stress

Treating PTSD with Acupuncture

by Nicole Murray, L.Ac.
At Beach Community Acupuncture, we treat the symptoms of Post Traumatic Stress Disorder (PTSD) on a regular basis. Acupuncture regulates the nervous system response and lowers stress. At BCA, our patients with PTSD report reduction in symptoms like: obsessive thinking, insomnia, panic attacks, and nightmares. To be most effective, we prescribe daily treatments for 10 days, then maintenance as needed.
About PTSD
PTSD is an anxiety disorder that some people may develop after living through or witnessing a dangerous event. When facing danger, it is natural to feel anxious and fearful-the nervous system “fight or flight” response is designed to help keep us safe. When these symptoms persist long after the danger has passed, PTSD is the likely diagnosis. In essence, the signals become damaged and the person experiences fear even when there is no danger.
We hear a lot about combat veterans with PTSD. Aside from the trauma experienced during war, people may develop PTSD after an accident, assault of any kind, natural disaster, or any terrifying event. The sudden death of a loved one or other strong emotional shock may also trigger PTSD.
The National Institute of Mental Health classifies the symptoms of PTSD in three categories: re-experiencing symptoms, avoidance symptoms, and hyperarousal symptoms. Symptoms are outlined below.
Re-experiencing symptoms
* Flashbacks—reliving the trauma over and over, including physical symptoms like a racing heart or sweating
* Bad dreams
* Frightening thoughts.
* Re-experiencing symptoms can be triggered from within-according to the person’s thoughts or feelings. External reminders of the event can also trigger re-experiencing (think of a car backfiring after a person has heard gun shots).
Avoidance symptoms
* Staying away from places, events, or objects that [...]

Hypertension

by Mary Vincent, L.Ac.
Hypertension (high blood pressure) is one of the most common disorders seen today. The harder the heart has to work to pump blood through the arteries, especially if those arteries are clogged or narrowed, the higher your blood pressure will be. This can ultimately damage the heart.
The blood pressure is read by two specific measurements, the systolic pressure (greatest force of blood during contractions when the heart beats) and diastolic pressure (the least force occurring when the heart relaxes between beats). A normal, healthy blood pressure reading at rest would be between 100-140 mmHg for systolic pressure and 60-90 mmHg for diastolic pressure. In other words, healthy blood pressure is anywhere from 100/60 mmHg to 140/90 mmHg.
There are two types of hypertension:
Primary hypertension (also called essential hypertension):
This is the most common type of hypertension, accounting for 90-95% of cases. There is often no known cause found in the individual, and it tends to develop slowly over many years. Primary hypertension goes easily undetected, as individuals typically display no symptoms, even while damage is occurring to their heart and vessels (including vessels of the eyes, brain, and kidneys). Often referred to as the “silent killer,” it is important to check your blood pressure regularly (every year or two for those with past healthy readings, and more often if you tend to border on the high end of a normal reading). Risk factors that make a person more likely to develop hypertension include:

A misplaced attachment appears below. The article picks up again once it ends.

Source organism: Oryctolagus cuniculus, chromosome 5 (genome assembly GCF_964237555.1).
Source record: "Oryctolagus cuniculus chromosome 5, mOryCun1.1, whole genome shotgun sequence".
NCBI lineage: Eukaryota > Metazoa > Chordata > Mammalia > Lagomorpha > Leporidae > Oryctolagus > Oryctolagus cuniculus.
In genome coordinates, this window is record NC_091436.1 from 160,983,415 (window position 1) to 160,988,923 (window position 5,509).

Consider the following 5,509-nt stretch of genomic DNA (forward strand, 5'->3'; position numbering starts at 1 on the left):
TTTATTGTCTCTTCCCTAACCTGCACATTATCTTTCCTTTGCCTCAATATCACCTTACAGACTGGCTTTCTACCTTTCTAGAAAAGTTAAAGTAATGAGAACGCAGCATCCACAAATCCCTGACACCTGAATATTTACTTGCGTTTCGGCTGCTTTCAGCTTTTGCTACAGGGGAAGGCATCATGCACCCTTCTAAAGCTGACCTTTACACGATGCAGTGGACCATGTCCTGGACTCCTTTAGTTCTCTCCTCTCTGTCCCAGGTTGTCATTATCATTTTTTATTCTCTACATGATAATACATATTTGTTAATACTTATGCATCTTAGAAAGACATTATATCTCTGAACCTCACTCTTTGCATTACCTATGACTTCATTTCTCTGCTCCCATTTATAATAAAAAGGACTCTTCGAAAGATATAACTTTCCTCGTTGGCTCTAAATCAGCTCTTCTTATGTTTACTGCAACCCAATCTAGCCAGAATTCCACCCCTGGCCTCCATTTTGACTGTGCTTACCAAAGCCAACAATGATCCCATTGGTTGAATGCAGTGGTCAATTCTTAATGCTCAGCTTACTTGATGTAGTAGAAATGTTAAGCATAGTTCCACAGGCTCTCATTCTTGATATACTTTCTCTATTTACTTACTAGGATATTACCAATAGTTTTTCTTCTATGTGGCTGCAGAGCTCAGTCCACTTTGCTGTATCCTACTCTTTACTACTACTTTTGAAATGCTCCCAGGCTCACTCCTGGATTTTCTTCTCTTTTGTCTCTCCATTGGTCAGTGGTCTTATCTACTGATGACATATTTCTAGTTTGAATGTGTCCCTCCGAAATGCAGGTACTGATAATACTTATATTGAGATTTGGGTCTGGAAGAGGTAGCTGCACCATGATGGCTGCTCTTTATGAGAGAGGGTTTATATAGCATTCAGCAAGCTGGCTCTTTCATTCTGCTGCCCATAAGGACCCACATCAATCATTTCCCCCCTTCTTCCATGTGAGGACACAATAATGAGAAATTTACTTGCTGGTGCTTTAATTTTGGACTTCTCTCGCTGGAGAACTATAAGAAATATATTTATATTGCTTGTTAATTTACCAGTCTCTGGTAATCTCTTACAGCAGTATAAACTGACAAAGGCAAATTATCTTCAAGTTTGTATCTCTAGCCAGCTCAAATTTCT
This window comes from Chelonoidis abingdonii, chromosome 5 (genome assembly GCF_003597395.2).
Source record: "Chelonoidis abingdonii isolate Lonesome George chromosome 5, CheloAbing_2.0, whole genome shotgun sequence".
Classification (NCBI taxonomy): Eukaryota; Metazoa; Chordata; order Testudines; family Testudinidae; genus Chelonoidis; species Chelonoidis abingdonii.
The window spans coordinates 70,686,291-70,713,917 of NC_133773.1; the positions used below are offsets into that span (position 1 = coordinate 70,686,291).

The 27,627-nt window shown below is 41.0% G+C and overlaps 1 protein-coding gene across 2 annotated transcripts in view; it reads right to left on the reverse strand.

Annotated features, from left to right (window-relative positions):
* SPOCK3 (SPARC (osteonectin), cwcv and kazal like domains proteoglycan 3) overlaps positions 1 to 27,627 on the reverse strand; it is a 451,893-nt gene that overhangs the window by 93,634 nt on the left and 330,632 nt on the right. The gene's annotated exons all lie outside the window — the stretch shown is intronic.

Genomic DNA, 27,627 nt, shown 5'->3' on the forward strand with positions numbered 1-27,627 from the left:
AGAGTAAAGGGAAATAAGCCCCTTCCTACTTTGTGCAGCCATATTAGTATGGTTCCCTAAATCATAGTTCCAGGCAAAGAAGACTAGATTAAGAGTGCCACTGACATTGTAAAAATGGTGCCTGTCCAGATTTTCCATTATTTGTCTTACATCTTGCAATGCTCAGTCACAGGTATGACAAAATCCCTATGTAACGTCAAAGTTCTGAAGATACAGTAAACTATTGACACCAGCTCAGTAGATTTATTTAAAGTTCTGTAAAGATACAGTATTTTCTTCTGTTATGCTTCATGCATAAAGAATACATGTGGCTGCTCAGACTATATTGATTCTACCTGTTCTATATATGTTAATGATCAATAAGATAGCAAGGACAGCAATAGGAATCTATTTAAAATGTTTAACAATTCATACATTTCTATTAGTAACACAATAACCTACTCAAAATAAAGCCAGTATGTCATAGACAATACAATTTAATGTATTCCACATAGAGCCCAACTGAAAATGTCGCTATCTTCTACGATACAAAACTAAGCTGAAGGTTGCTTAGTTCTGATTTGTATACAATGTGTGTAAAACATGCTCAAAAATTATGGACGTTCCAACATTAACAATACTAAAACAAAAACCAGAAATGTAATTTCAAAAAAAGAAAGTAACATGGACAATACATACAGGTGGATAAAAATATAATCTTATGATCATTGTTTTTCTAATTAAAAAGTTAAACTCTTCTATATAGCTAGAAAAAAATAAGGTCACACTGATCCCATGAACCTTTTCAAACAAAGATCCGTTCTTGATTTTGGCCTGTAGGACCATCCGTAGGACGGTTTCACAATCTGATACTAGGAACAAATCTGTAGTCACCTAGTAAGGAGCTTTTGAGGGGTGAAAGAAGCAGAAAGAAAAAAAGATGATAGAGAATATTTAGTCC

▪ Age: The arteries tend to harden as we age
▪ Genetics: Men, African Americans, and those with a family history of hypertension are at greater risk.
▪ High stress levels
▪ Obesity: Excess weight means excess blood volume to [...]

Acupuncture for TMJ Pain

by Mary Vincent, L.Ac.
What Is TMJ?
TMJ is an abbreviation for the temporomandibular joints, which are the joints on the face that connect the lower jaw to the skull and allow the jaw to move up and down, forward and backwards, and side to side. It is common for people to refer to themselves as having “TMJ” when they have pain or dysfunction related to these joints. Pain can be intermittent or can be chronic and last for years. It can cause mild discomfort or be severely debilitating (particularly when the problem is related to the bone or jaw structure itself). At best it causes some discomfort in the most basic life functions—eating, talking, yawning, etc. It affects women more commonly than men, and typically occurs between the ages of 20 and 40.
 Signs and symptoms indicative of dysfunction in these joints include:
* Pain in the jaw joint and/or pain while chewing
* Neck and upper shoulder pain
* Headaches, particularly at the sides of the head
* Ear pain
* Toothaches
* Clicking and/or popping when opening the mouth (locking of the jaw when severe)
* Upper and lower teeth not lining up properly
* Tinnitus (ringing in the ears)
* Sinus Problems—some sinus issues can also trigger pain in the jaw muscles
TMJ Disorders and Acupuncture
The most common reason people come in for TMJ pain here at BCA is due to issues with the jaw muscles rather than the joint itself, and this is almost always simply due to grinding or clenching of the jaw muscles in relation to high amounts of stress or anxiety. The person usually experiences jaw pain (often in the morning, as many people clench [...]